CoMManDO Research Conference 2023
Last week, Wrexham University hosted the CoMManDO Research Centre Conference 2023, led by Professor of Aerospace Engineering, Alison McMillan. The Conference brought together researchers and students from across the country and the USA to discuss the latest research developments in a variety of fields, not only Engineering.
Why are Documents Structured the way they are?
On Thursday, Visiting Researchers at the University and students from a local school joined Alison for some workshops on document structure and peer reviewing. The workshop began with a historical overview of the way documents were conventionally structured and an introduction of the New Scientific Method – Francis Bacon’s ‘Novum Organum’ and The Royal Society.
The Royal Society, one of the world's oldest scientific societies, was founded in 1660 in London. Its inception was the result of a group of intellectuals, including scientists, mathematicians, and philosophers, who began meeting regularly to discuss ideas and share their knowledge. The group's aim was to promote the pursuit of scientific knowledge and the advancement of science for the benefit of humanity. The society quickly gained prestige, attracting some of the greatest minds of the time and was given royal chartered status by King Charles II – this legitimised the study of science and showed support from the monarchy.
Alison then brought the workshop back to the present day and explained the best ways of writing and formatting articles, namely, by using the vital keywords in the title, ranking the most important sentences and chopping the excess, and not getting ‘prior art’ confused with novel knowledge and findings. For example, literature reviews and methodology are summarising and repeating what others have previously done, whereas results sections are the novel facts, and finally the discussion is opinion, demonstrating your informed interpretation of the facts.
Dr Emma Harrison, Research Impact Manager who attended the workshop said,
"Alison framed the different sections of a journal article in such a logical way that I would highly recommend people take a look at the slides if they’re confused about what should go into which section of an academic paper"
Peer Reviewers are not the Enemy!
The next workshop tackled the subject of peer reviews. It’s a sour subject for some, as constant rejection can get people down, but this session was dedicated to adopting a different perspective.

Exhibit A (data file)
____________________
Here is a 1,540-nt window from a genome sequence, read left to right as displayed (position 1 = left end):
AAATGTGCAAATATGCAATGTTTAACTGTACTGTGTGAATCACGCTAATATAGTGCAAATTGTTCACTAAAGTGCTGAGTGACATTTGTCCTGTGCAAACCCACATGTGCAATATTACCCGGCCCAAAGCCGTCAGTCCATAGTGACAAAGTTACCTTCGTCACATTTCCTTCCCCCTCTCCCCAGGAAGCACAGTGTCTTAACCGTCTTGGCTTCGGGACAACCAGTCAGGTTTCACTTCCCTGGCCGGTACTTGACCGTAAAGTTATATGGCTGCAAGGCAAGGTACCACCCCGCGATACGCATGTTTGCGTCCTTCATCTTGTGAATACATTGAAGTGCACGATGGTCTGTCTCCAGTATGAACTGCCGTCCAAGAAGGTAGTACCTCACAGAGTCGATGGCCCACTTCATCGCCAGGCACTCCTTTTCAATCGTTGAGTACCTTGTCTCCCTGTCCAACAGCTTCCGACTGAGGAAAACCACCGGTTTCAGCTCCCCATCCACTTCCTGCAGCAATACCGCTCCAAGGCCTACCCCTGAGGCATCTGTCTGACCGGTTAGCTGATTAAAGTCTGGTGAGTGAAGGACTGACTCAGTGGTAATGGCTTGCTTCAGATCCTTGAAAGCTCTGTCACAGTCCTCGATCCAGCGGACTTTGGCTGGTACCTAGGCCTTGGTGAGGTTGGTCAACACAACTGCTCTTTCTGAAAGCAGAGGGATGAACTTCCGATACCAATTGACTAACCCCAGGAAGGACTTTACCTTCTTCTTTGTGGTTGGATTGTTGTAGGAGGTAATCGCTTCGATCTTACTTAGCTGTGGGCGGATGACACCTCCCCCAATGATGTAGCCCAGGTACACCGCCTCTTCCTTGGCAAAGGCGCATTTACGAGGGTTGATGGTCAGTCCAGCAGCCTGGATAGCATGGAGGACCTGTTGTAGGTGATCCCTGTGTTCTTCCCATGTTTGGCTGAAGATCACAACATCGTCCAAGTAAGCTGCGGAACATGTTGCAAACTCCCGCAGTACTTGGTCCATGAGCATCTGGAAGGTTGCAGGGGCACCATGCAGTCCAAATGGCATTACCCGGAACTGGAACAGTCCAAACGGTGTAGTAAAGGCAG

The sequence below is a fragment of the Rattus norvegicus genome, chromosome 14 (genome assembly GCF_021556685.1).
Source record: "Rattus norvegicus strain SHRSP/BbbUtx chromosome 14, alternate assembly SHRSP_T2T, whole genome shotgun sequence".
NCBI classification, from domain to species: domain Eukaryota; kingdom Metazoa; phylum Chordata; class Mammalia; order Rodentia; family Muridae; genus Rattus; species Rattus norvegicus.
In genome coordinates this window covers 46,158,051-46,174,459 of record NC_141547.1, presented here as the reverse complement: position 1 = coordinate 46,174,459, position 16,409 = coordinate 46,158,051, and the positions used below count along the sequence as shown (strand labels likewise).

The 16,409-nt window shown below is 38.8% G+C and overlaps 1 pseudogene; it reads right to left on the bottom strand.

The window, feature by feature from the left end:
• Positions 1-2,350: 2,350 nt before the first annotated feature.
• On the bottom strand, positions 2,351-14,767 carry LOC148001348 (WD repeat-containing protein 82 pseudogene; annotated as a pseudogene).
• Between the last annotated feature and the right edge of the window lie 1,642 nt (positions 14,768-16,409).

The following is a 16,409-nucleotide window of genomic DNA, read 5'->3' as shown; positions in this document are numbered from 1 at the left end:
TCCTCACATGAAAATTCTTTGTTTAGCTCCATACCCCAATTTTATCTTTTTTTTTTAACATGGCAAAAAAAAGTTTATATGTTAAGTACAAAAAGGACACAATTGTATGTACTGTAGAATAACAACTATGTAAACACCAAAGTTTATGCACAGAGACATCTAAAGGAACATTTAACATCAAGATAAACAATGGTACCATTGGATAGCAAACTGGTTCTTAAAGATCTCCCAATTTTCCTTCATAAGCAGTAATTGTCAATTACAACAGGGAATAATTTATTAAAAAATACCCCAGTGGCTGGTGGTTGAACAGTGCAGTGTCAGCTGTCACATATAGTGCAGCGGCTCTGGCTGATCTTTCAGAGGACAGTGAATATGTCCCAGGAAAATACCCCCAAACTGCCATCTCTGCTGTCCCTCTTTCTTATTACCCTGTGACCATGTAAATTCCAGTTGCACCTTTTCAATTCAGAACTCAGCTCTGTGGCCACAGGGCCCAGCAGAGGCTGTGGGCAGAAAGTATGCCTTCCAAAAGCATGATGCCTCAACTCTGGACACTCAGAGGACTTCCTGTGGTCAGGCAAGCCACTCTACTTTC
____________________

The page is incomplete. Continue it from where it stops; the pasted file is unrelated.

Peer review provides a proxy for the intended audience, and therefore, if the peer reviewers don’t understand different sections of your paper, it is unlikely that your intended audience would. This gives you the opportunity to improve your work and communication, as that’s the whole point of publishing research! Publishing is unlike presenting at an event, where you can get immediate feedback and people can ask for clarification; in a written piece of work, a reader is left pondering what something means with no practical way of asking the author ‘what exactly did you mean?’
Alison suggests that we don’t read too much into the reviewers’ comments and keep in mind that they are trying to be thorough and helpful. Feedback is there to help change a good paper into an excellent paper. You want to feel as proud of that paper as you can, and look back on it 20 years later knowing that you gave it your all.
In the afternoon, Dr Salim Miah, from Hertfordshire University, who is also a Visiting Researcher and PhD Alum at Wrexham University, began the presentation sessions with a fascinating discussion on the Investigation of Oil Recovery using Rotating Disks. Oil spills pose significant and devastating issues on the environment and ecosystem, and a pioneering invention like this is unfortunately urgently required for clean-ups.
Next, Elena Cassidy-Smith, PhD Student at Wrexham University jumped onto the subject of time, and an exploration of our experiences of time in different situations. Elena is conducting a practice-based PhD and the work explores the intersections of art, physics, philosophy and society, seeking to challenge accepted notions of time. Elena was also a runner-up in our Visualising Research competition this year, and the prize-winning image was included in their conference presentation.
Next up, PhD student at Wrexham University, Robert Kingstone gave a short, sharp talk on the Internet of Things. Robert is looking at creating a global school for reinforcement learning agents (types of Artificial Intelligence) that can be trained to ensure our devices are more secure, which are currently quite easy to steal data from.